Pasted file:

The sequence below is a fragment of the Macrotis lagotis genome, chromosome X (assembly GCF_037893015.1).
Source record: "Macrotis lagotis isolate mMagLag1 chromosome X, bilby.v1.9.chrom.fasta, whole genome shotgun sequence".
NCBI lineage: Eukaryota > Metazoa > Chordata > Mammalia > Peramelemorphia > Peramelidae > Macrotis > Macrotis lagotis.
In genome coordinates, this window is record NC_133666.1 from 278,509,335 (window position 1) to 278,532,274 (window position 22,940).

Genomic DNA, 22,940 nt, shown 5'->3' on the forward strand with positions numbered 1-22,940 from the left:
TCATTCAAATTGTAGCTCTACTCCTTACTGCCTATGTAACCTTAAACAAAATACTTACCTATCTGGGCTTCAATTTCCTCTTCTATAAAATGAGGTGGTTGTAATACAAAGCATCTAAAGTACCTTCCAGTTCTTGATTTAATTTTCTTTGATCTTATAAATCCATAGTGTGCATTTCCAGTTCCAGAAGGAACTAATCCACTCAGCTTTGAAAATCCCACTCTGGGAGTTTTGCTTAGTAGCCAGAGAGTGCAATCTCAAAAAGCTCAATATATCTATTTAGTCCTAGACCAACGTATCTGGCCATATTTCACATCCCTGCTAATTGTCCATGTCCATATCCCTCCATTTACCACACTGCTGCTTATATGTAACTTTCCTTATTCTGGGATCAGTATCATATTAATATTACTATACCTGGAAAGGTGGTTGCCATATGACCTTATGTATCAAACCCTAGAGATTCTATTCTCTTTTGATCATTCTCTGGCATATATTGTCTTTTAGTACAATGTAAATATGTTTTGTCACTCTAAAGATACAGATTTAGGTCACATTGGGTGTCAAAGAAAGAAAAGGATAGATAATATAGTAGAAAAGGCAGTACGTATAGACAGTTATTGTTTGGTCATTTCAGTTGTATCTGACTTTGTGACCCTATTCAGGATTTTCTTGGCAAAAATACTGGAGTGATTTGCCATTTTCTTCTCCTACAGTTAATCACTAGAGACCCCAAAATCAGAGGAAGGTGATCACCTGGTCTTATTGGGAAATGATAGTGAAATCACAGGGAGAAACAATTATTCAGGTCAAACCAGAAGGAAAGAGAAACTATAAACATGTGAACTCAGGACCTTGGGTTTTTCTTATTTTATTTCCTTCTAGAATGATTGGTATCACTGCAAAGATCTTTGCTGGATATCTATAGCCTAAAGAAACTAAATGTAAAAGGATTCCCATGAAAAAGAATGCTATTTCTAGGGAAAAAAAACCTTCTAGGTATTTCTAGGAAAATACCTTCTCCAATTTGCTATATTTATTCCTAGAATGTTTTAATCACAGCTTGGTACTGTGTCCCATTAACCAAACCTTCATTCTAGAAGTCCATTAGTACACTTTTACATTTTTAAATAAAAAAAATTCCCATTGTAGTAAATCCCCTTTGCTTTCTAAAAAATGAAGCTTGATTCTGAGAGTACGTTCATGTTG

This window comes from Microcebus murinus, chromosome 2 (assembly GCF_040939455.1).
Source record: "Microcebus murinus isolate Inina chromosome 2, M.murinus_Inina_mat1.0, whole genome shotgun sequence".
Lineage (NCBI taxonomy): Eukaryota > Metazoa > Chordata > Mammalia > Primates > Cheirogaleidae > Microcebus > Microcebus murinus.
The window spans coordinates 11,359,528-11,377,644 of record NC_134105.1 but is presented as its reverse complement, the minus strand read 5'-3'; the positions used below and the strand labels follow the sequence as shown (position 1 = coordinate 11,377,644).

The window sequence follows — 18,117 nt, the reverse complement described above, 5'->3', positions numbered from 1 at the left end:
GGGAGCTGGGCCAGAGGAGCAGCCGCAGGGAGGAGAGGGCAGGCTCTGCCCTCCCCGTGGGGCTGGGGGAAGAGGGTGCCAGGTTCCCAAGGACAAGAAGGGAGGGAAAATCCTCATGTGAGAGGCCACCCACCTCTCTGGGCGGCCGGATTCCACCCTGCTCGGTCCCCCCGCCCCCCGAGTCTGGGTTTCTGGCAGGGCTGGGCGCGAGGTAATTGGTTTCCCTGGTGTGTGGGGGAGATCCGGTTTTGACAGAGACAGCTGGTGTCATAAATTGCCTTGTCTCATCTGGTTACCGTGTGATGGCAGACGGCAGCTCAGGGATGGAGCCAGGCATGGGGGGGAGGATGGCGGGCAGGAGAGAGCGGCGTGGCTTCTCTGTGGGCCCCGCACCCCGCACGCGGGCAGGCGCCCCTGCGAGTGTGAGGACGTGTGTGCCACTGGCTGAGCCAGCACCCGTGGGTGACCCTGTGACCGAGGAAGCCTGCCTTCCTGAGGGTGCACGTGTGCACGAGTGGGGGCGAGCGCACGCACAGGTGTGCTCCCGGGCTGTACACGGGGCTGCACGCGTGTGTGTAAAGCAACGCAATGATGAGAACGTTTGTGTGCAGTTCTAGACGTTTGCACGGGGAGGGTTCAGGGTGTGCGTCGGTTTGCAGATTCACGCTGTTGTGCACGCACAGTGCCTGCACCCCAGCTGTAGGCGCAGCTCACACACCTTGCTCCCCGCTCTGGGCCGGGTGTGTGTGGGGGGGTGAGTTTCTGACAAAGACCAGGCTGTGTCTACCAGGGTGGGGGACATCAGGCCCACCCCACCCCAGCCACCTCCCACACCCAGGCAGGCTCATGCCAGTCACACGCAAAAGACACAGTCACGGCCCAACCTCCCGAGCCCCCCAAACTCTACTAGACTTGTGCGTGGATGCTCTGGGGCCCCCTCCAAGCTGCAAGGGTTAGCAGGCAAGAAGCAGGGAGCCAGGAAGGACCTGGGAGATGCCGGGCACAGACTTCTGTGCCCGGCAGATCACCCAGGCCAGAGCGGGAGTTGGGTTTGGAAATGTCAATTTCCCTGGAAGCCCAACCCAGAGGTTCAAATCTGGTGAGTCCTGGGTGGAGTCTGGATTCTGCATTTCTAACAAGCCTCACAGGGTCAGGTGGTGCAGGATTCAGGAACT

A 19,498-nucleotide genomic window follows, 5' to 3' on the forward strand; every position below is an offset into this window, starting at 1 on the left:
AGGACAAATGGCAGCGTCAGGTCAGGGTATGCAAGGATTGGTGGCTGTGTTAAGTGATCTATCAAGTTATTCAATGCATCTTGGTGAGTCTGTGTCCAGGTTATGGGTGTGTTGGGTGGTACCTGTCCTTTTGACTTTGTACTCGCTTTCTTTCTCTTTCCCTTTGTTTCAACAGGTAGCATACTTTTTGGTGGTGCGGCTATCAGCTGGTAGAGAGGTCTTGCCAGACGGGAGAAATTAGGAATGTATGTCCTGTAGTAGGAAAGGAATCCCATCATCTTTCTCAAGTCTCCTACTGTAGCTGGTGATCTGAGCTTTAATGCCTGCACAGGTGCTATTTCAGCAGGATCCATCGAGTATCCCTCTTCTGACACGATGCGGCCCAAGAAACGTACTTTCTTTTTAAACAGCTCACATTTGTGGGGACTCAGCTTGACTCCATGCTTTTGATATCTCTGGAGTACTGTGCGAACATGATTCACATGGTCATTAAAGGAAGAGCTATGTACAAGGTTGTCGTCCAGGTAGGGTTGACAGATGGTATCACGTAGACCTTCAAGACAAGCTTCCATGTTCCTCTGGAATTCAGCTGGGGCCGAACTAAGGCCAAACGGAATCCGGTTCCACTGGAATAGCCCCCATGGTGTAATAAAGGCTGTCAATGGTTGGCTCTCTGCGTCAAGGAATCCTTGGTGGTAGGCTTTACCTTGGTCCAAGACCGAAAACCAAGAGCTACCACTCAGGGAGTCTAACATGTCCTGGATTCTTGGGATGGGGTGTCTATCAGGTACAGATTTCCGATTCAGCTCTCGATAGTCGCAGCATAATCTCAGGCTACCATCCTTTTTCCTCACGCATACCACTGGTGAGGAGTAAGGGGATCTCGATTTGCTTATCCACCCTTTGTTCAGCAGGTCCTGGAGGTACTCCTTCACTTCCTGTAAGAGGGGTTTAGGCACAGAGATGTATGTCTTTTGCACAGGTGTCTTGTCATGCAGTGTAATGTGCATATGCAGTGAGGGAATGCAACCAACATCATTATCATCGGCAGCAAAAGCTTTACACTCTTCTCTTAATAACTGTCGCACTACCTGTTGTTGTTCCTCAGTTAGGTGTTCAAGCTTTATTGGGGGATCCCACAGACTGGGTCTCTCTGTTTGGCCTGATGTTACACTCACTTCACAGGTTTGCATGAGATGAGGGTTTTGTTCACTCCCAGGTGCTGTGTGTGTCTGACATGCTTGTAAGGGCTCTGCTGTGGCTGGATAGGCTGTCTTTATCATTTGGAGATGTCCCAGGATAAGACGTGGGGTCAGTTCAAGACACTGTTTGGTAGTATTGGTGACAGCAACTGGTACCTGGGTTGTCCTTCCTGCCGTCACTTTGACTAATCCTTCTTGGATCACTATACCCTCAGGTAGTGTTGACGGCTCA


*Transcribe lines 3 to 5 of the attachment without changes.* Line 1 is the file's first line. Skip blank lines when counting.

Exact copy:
NCBI lineage: Eukaryota > Metazoa > Chordata > Mammalia > Peramelemorphia > Peramelidae > Macrotis > Macrotis lagotis.
In genome coordinates, this window is record NC_133666.1 from 278,509,335 (window position 1) to 278,532,274 (window position 22,940).

Genomic DNA, 22,940 nt, shown 5'->3' on the forward strand with positions numbered 1-22,940 from the left: